INCLUDING the NHS in a controversial trade deal between the EU and the United States is opposed by two-thirds of Scottish voters, according to a new poll.

More than 2,000 people taking part in a Survation survey were told that the Transatlantic Trade and Investment Partnership (TTIP) could boost the UK economy by £4 billion a year.

Herald View: Why we must avoid dangers in trade deal

However, they were also informed that as the deal stands currently, American multinational firms would be able to sue the Government if it attempted to take privatised health services back into public ownership.

Asked whether they supported the inclusion of the NHS in the deal, just 14.7 per cent said they did while 66.6 per cent said they did not, with the remainder unsure.

Opposition was stronger in Scotland than the rest of the UK, where levels of opposition as a whole were just 44 per cent, a separate study found.

The results were released as David Cameron and Barack Obama prepared to fly to Germany for negotiations on the trade deal, among other issues, with top EU leaders.

Herald View: Why we must avoid dangers in trade deal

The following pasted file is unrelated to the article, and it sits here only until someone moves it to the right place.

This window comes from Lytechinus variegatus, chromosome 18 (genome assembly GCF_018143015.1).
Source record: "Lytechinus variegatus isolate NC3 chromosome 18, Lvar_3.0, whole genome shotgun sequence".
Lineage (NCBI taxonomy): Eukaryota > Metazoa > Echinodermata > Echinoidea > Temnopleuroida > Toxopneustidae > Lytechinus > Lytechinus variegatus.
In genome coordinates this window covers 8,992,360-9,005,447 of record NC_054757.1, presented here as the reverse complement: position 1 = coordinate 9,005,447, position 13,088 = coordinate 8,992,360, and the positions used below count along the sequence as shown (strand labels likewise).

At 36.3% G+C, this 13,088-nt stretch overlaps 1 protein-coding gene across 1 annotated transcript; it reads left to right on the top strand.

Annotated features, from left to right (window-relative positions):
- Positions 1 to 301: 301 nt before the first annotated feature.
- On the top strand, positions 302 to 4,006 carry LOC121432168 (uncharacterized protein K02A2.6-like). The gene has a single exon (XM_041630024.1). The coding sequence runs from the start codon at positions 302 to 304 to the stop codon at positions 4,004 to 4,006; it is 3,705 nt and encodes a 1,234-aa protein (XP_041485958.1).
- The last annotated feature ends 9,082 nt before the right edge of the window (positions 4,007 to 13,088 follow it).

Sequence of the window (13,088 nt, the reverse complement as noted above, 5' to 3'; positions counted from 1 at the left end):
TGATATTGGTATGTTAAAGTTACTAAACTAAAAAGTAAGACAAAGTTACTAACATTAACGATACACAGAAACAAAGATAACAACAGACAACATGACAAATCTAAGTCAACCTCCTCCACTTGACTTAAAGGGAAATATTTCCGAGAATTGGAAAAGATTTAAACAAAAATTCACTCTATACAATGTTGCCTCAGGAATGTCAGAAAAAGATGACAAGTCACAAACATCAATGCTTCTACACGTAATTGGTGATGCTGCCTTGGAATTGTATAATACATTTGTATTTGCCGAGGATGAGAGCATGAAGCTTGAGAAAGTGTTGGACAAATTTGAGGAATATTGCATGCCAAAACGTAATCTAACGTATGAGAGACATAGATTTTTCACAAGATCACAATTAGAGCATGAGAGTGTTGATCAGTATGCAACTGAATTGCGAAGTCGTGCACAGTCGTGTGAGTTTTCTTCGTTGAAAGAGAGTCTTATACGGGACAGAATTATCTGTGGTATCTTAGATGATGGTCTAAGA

The trade agreement has also become a major issue in the EU referendum campaign, with President Obama warning that the UK would go the "back of the queue" if it wanted to negotiate its own deal with the US. However, TTIP is viewed with suspicion particularly by many on the left.

Stewart Kirkpatrick, Head of Scotland at 38 Degrees, the organisation that commissioned the survey, said: "In our thousands, 38 Degrees members across Scotland are making our voices heard - and this poll proves the strength of public opposition to this trade deal that puts our NHS at risk.

Herald View: Why we must avoid dangers in trade deal

"Our challenge to the candidates in the Scottish election is this: show us that you’re on the side of Scottish people and tell us what concrete action you are going to take to stop this damaging trade deal from harming our health service."